Federal Grand Jury Indicts Chicago Man for Allegedly Committing Murder to Maintain and Increase Position in Violent Street Gang
CHICAGO — A Chicago man sought to maintain and increase his position in a violent street gang when he fatally shot a man in a South Side store two days before Christmas in 2014, according to a federal indictment unsealed today.
PIERRE ROBINSON, 25, of Chicago, is charged with committing murder in aid of racketeering. He pleaded not guilty today at his arraignment in U.S. District in Chicago. A status hearing was scheduled for Dec. 19, 2018, at 9:00 a.m., before U.S. District Judge John J. Tharp, Jr.
The indictment accuses Robinson of murdering Glenn Houston on Dec. 23, 2014, for the purpose of maintaining and increasing Robinson’s position in the Evans Mob street gang. Houston, 23, was fatally shot inside a store in the 400 block of East 79th Street in Chicago’s Chatham neighborhood.
The indictment was announced by John R. Lausch, Jr., United States Attorney for the Northern District of Illinois; Celinez Nunez, Special Agent-in-Charge of the Chicago Field Division of the U.S. Bureau of Alcohol, Tobacco, Firearms & Explosives; and Eddie Johnson, Superintendent of the Chicago Police Department. The government is represented by Assistant U.S. Attorneys Vikas Didwania and Rajnath Laud.
The indictment alleges that the Evans Mob, also known as “GuttaGang,” is a criminal organization whose members and associates engaged in narcotics trafficking and committed acts of violence, including murder, attempted murder and assault, to acquire and preserve the gang’s territory on the South Side of Chicago. Members of the Evans Mob publicly claimed responsibility for their acts of violence, taunted rival gang members, and took steps to prevent law enforcement’s detection of criminal activities, according to the indictment.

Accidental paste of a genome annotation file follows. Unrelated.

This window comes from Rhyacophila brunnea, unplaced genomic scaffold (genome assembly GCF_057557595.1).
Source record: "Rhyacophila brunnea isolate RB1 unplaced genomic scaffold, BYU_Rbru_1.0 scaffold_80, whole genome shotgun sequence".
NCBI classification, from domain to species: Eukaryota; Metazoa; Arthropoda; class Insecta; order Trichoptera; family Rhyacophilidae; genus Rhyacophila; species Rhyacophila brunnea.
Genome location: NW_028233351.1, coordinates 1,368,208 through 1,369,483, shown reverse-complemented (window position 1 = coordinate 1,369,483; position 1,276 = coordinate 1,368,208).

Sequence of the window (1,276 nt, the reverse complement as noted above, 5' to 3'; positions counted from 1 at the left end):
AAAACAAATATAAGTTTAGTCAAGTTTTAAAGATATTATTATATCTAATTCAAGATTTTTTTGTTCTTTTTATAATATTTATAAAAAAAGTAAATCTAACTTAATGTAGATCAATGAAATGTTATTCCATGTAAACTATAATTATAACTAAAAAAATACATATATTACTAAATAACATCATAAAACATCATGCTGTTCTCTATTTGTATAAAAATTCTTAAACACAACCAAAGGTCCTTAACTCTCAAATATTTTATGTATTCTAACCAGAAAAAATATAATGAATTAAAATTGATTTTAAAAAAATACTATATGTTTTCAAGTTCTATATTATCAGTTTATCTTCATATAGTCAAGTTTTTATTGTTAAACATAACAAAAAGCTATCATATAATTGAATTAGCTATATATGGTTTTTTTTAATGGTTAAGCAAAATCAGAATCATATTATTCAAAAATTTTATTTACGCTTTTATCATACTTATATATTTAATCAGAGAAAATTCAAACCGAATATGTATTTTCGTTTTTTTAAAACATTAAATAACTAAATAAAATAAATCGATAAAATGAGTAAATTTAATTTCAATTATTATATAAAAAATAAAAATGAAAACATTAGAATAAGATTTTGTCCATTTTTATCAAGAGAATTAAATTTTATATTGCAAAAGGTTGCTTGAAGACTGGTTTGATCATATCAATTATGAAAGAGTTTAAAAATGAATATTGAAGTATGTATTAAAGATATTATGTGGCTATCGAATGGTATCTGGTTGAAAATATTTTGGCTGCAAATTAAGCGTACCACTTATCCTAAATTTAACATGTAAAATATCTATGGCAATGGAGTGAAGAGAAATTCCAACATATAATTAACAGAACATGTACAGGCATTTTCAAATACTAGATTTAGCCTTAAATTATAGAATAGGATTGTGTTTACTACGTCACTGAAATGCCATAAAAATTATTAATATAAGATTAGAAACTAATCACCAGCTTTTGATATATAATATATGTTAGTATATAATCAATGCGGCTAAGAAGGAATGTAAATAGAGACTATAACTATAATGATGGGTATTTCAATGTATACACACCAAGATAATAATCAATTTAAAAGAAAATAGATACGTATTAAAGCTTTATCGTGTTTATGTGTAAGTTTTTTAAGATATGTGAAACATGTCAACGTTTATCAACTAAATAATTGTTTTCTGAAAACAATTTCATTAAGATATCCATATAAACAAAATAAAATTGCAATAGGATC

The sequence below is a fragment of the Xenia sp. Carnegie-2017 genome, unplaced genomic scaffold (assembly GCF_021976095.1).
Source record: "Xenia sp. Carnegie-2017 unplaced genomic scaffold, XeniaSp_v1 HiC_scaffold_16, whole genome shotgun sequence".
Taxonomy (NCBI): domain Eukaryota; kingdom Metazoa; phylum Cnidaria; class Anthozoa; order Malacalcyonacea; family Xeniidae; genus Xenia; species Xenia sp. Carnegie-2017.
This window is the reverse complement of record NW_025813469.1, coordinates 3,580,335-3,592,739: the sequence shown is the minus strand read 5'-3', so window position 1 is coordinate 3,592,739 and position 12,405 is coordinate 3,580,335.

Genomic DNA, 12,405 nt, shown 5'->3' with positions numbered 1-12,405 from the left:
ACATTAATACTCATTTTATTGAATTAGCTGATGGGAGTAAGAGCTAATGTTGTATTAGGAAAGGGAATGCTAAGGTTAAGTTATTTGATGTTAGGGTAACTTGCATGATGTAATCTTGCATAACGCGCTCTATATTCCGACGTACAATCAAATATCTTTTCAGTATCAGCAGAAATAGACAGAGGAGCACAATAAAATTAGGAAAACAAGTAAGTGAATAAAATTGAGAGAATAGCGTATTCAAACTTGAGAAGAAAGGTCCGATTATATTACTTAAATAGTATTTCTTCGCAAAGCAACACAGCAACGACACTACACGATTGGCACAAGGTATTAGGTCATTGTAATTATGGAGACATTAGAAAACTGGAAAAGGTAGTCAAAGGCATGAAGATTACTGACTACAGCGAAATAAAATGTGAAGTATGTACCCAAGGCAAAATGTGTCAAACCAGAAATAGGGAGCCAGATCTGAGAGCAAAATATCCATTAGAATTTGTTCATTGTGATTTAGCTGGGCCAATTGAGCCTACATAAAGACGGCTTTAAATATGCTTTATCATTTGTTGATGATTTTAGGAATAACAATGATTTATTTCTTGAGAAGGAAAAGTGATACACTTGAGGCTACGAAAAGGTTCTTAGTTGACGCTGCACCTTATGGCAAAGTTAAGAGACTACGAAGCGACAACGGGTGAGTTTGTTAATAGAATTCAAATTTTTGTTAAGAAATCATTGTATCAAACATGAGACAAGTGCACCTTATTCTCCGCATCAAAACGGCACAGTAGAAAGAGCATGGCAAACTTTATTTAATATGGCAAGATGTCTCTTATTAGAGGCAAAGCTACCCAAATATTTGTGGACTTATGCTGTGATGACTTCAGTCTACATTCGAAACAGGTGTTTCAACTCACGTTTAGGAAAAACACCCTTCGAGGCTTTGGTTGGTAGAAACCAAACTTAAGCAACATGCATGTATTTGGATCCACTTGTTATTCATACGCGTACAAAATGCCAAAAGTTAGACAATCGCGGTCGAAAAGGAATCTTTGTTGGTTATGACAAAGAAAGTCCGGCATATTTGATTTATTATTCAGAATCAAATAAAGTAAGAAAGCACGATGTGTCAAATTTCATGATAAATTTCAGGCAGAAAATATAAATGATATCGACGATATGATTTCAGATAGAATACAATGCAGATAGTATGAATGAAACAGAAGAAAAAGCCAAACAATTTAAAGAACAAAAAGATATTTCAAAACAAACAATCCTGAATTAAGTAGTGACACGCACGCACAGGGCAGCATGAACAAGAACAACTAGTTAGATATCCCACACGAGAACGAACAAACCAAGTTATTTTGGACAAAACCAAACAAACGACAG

The indictment accuses Robinson of intentionally murdering Houston after substantial planning and premeditation.
The public is reminded that an indictment is not evidence of guilt. The defendant is presumed innocent and entitled to a fair trial at which the government has the burden of proving guilt beyond a reasonable doubt. Murder in aid of racketeering is punishable by a mandatory sentence of life in prison, and the death penalty is also possible. If convicted, the Court must impose a reasonable sentence under federal statutes and the advisory U.S. Sentencing Guidelines.